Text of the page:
A well-balanced vegetarian diet has numerous health benefits. Research shows that increasing intake of plant foods and decreasing intake of animal foods can help reduce the risk for heart disease, cancer, and diabetes.
A well-balanced vegetarian diet has numerous health benefits. Research shows that increasing intake of plant foods and decreasing intake of animal foods can help reduce the risk for heart disease, cancer and diabetes.
At our private nutrition practice, Rooted Wellness, many of our clients want to know if maintaining a vegetarian diet is safe during pregnancy and adequate for conception. The simple answer is yes! Research shows that a well-balanced vegetarian diet is safe for both a mother’s health during pregnancy and the health of her baby.
However, vegetarians are at a greater risk for certain nutrient deficiencies, especially during pregnancy, when nutrient needs are increased. If you are a vegetarian mama-to-be, eating a well-balanced diet inclusive of a wide variety of foods and thoughtful use of vitamin and mineral supplementation can help you meet your needs.
Nutrients of concern for a vegetarian pregnancy
Deficiencies in these nutrients are more common among vegetarians. Women who are pregnant or trying to conceive should be conscious of getting in good sources of these nutrients daily!
Protein needs during pregnancy rise to support growth of fetal and maternal tissues. A pregnant woman needs anywhere between 75-100g of protein per day, depending on her size and activity level. Pregnant women who consume a wide variety of plant-based protein in addition to eggs and dairy should have no problem meeting their increased protein needs. Aim to get at least one serving of protein at each meal and snack to meet your needs.
Iron helps shuttle oxygen to the various tissues of our body. Iron needs go up during pregnancy to meet increased oxygen demands. Approximately 18% of pregnant women in the US are iron deficient. Studies demonstrate that vegetarians are more likely to have lower iron stores compared with non-vegetarians.
Plant-based foods are an excellent source of iron but here’s the catch: our bodies can’t absorb non-heme iron, the type of iron found in plant foods, as well as they absorb heme iron, the type that is found in animal foods. To increase absorption of non-heme iron, pair plant-based sources of iron with good sources of vitamin C (like citrus fruits, bell peppers, brussel sprouts & strawberries).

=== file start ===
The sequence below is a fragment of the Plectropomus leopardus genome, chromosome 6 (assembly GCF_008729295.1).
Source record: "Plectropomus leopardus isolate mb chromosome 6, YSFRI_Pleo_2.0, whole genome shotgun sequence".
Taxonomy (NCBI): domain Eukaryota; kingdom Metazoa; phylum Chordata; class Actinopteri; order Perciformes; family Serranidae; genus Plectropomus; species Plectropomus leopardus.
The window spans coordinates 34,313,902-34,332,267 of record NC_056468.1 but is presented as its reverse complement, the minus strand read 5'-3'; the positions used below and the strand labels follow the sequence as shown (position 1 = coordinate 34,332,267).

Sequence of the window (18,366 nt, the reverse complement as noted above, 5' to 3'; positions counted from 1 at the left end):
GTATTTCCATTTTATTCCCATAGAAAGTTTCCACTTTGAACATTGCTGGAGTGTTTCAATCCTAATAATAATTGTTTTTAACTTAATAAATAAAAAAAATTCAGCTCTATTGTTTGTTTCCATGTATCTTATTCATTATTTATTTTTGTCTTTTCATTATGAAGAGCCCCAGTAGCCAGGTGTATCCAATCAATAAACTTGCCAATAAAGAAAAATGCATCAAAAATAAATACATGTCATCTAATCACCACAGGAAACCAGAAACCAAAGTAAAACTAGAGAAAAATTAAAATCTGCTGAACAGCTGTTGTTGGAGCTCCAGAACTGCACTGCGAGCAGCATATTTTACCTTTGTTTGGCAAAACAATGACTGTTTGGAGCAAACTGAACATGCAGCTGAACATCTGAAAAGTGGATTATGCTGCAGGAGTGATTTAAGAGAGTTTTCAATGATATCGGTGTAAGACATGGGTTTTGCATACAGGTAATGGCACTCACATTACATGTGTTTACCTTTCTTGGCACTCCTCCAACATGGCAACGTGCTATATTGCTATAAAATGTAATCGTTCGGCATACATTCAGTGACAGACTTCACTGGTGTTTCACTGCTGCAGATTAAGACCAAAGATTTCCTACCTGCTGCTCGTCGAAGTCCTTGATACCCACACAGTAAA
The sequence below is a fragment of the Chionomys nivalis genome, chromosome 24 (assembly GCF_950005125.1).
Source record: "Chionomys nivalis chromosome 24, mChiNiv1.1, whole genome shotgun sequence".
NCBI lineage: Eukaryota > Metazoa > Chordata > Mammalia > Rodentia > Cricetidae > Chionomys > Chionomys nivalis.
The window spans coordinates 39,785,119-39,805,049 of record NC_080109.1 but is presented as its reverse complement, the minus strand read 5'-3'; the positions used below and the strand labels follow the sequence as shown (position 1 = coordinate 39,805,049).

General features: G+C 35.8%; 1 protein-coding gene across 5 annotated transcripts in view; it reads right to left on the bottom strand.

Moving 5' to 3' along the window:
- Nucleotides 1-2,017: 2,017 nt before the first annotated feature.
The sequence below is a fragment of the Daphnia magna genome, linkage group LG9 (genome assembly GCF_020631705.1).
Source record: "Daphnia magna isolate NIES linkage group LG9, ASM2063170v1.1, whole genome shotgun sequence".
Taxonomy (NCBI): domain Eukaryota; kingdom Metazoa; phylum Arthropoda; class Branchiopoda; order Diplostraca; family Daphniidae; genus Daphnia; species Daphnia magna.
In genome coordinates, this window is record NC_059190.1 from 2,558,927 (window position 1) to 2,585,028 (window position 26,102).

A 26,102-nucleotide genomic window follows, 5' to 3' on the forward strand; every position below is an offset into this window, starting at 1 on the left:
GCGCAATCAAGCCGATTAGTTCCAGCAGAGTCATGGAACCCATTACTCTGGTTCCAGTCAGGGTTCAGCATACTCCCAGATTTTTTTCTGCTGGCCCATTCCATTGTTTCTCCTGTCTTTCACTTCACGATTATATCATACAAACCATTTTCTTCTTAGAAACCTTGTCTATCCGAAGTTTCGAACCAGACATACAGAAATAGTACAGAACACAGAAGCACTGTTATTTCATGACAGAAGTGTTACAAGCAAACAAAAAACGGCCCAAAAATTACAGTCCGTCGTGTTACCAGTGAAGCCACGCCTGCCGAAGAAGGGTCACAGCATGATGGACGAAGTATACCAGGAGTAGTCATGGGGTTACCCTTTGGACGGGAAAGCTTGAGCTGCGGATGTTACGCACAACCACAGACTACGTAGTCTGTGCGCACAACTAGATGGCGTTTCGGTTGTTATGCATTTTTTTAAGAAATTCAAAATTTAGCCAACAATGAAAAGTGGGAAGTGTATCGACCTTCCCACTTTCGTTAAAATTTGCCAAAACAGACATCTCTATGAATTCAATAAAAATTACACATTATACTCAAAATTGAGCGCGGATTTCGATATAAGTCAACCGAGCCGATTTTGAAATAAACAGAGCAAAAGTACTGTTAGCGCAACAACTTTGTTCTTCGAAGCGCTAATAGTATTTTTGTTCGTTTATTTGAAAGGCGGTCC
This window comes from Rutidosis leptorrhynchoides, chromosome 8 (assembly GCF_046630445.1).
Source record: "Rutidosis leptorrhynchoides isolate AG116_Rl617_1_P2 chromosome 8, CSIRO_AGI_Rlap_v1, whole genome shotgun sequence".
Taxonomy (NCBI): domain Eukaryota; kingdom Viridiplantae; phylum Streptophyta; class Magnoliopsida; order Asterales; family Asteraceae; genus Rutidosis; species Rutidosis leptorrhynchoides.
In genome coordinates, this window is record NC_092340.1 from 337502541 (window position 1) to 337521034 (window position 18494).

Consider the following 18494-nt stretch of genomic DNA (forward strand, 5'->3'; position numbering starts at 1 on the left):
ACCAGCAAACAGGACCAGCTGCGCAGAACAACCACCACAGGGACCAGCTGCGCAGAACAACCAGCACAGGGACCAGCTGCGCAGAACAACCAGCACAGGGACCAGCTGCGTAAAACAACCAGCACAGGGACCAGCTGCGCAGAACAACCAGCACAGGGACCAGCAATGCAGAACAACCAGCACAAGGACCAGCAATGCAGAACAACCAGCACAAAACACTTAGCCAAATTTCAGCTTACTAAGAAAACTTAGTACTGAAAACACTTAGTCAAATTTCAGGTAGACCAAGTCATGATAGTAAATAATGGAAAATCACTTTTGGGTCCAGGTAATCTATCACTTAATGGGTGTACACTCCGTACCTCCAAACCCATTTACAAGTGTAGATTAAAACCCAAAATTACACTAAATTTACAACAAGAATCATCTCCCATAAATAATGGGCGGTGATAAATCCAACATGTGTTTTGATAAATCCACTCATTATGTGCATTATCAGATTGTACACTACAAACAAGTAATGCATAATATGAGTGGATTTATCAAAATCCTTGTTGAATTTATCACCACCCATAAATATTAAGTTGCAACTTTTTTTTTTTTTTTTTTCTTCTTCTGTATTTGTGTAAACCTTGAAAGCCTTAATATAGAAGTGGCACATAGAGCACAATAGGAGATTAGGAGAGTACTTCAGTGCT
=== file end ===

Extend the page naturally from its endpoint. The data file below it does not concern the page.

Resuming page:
Good Sources of Vegetarian Iron: Eggs, legumes, tofu, leafy greens, nuts, seeds, and dried fruit.
Good Sources of Vegetarian Protein: Eggs, Greek yogurt, beans, chickpeas, lentils, tofu, quinoa, nuts and seeds.
Omega-3 Fatty Acids
Adequate omega-3 fatty acid consumption during pregnancy is critical for a baby’s nervous system development. Additionally, research shows that eating foods rich in omega-3 fatty acids during pregnancy may lower a woman’s risk for postpartum depression.
The two most beneficial omega-3 fatty acids for maternal and fetal health are DHA (docosahexaenoic acid) and EPA (eicosapentaenoic acid). DHA and EPA are primarily found in fatty fish like salmon, tuna, sardines and anchovies. Some plant foods contain a third form of omega-3 called ALA (alpha-linolenic acid), but ALA is not in the active form and therefore not nearly as beneficial as DHA and EPA. Therefore, vegetarian women should speak to their doctor about supplementing with a high-quality omega-3 DHA supplement.
A 2013 study showed that women who had sufficient levels of vitamin D had more success conceiving while undergoing IVF compared to women with insufficient levels of vitamin D. Insufficient vitamin D status is also associated with the development of pre-eclampsia and compromised fetal bone development.
We produce vitamin D from the sun and can also get it from consumption of fatty fish, egg yolks, and cheese. Data shows that 42% of the US population is deficient in vitamin D. While vitamin D deficiencies aren’t specific to just vegetarians, it is a nutrient that everyone should be paying more attention to, especially pregnant women or those trying to conceive.
Pregnant women and those women TTC should speak to their doctor about supplementing with vitamin D, whether it be taking vitamin D gummies or capsules.
When combined with folate, vitamin B12 is thought to prevent neural tube defects from occurring during pregnancy. The neural tube forms during the first six weeks of pregnancy, often before a woman even knows she is pregnant, so ensuring you have adequate B12 stores prior to pregnancy is critical. Vitamin B12 is only found in foods derived from animals. However, vegetarians can get enough B12 if they are eating eggs and dairy products like cheese, milk and yogurt.
Vegetarian Sources of B12: Dairy products like cheese, milk and yogurt
The Bottom Line
A vegetarian diet is safe for pregnancy but does require a bit more planning and thought. It is important that vegetarian women eat a wide variety of foods to support the healthy growth of their babies and their own physical and mental health. In addition to a high quality vegan prenatal like our Prenatal daily packs, women should speak to their doctor about supplementing with other nutrients.
If you have further questions or would like help planning a vegetarian diet for your own pregnancy, please feel free to reach out to us at Rooted Wellness.